Similarly, in 2009, Iran again violated the same treaty when it was caught building the underground enrichment facility at Fordow without notifying the IAEA.
Furthermore, Iran enriches uranium in quantities, and at levels, far beyond what it requires for a peaceful nuclear energy program, and it demands that those rights be recognized as an inalienable right. This behavior is not recognized or protected by any treaty or agreement.
By deceiving the international community, Iran has forfeited any just claims to its right to enrich uranium. That explains why the multiple resolutions adopted by the United Nations Security Council (e.g. 1696) require that Iran “…suspend all enrichment-related and reprocessing activities, including research and development…”
Iran has tellingly not made such a suspension, and U.S. willingness to provide Iran sanctions relief in spite of this are of great concern. Why, exactly, should we be giving Iran the sanctions relief it badly desires while not even asking it to suspend its enrichment in return as stipulated by international law?
What would a reasonable comprehensive agreement look like?
On October 31, our organization suggested in a letter to President Obama and congressional leaders:
The objective of a nuclear agreement is to prevent Iran from producing nuclear weapons by limiting Iran’s ability to produce fissile material under strong international inspections. A comprehensive agreement should require Iran to comply with UN Security Council Resolutions 1696 and 1737, requiring Iran to suspend enrichment and reprocessing-related activities until “confidence is restored in the exclusively peaceful nature of Iran’s nuclear program…” The period of confidence-building is one that we believe must last several years. Iran must also fully cooperate with the International Atomic Energy Agency (IAEA) to resolve questions about its nuclear activities.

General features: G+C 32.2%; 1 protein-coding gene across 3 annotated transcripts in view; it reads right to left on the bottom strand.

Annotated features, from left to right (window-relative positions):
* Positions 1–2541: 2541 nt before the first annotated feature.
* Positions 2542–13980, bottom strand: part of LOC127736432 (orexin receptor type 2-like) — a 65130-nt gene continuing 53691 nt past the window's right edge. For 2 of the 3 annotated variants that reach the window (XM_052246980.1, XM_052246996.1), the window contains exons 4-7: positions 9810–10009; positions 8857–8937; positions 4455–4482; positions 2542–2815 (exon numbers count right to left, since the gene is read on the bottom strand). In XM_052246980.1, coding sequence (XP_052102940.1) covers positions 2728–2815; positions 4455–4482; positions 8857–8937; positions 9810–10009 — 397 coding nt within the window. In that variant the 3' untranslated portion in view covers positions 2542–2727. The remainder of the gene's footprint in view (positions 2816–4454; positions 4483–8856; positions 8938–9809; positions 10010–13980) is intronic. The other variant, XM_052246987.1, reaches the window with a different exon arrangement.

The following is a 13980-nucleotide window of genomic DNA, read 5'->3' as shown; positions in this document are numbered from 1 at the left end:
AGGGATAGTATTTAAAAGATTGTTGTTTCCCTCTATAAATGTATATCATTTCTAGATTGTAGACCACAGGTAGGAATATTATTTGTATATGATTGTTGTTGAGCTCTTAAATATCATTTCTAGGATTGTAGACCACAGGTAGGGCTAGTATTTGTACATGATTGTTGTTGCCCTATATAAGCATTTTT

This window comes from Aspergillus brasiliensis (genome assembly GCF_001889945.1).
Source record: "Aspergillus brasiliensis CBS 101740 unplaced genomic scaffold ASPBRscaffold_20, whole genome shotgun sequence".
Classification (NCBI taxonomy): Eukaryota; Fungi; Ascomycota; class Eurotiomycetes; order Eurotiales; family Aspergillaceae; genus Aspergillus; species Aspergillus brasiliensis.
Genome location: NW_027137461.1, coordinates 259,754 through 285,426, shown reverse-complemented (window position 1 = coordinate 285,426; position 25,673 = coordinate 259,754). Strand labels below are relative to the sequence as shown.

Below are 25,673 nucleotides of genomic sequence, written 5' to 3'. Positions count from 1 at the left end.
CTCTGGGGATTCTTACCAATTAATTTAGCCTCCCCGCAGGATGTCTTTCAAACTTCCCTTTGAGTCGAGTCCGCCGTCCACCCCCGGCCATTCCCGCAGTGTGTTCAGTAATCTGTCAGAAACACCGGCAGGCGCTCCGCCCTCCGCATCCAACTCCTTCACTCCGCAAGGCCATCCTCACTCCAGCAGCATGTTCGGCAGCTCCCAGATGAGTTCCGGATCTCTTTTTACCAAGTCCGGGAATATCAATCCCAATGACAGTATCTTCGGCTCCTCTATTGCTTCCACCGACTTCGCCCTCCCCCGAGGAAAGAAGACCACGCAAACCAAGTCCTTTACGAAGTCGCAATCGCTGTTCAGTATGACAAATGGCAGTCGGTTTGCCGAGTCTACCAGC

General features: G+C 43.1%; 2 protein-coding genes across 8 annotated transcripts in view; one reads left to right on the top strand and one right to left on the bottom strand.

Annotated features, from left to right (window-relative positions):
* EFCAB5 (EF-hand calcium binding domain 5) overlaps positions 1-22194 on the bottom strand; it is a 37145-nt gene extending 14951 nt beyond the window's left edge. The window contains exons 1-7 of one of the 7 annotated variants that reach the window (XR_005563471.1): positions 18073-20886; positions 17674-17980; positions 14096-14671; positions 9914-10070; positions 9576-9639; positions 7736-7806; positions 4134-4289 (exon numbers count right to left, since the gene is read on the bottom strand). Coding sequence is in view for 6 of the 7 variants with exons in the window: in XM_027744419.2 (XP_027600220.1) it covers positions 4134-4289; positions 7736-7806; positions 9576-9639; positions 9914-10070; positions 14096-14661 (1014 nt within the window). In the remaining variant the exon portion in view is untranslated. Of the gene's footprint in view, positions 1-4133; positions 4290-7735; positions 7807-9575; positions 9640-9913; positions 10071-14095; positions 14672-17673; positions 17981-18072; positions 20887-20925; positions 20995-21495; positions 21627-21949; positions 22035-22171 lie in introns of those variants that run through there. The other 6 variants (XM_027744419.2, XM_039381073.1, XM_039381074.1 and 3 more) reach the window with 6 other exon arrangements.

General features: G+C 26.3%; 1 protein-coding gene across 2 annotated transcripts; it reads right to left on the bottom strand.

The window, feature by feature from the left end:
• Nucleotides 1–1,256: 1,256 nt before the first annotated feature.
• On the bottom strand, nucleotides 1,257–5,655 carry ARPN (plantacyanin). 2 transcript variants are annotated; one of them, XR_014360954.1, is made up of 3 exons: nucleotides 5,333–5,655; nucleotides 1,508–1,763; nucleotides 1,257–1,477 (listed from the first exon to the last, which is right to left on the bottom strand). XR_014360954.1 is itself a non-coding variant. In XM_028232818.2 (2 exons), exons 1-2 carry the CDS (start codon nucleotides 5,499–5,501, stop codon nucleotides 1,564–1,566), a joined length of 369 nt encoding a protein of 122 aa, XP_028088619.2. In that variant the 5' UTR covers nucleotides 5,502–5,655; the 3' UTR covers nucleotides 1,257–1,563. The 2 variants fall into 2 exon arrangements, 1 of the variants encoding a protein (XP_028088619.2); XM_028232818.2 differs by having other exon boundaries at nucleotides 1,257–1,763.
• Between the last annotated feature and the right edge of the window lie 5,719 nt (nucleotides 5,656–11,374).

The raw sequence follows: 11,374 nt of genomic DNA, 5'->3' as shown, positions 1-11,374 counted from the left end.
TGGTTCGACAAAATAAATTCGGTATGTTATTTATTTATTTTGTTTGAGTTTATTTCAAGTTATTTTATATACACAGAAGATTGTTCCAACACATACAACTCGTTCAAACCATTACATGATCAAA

As Roosevelt warned in his speech, “As a nation we take pride in the fact that we are soft-hearted; but we cannot afford to be soft-headed. We must always be weary of those who with sounding brass and a tinkling cymbal preach the ‘ism’ of appeasement.”
While Iran continues to spin its centrifuges and gets closer to nuclear weapons capability, we must not allow Iranian leaders to “spin” the world about its purported nuclear rights. We must remember that Iran continues to assault human rights and denies the central four freedoms – not only to its own people, but to others in the region as well.
Nuclear rights are not an inalienable human right.
In concluding his speech, Roosevelt said, “Freedom means the supremacy of human rights everywhere. Our support goes to those who struggle to gain those rights or keep them. Our strength is in our unity of purpose.”
We all have the right to live in freedom from the fear of Iran’s radical theocratic regime armed with nuclear weapons. All those who seek this freedom must remember Roosevelt’s words: “Our strength is in our unity of purpose.”
Bob Feferman is Outreach Coordinator for the non-partisan advocacy group United Against Nuclear Iran (UANI).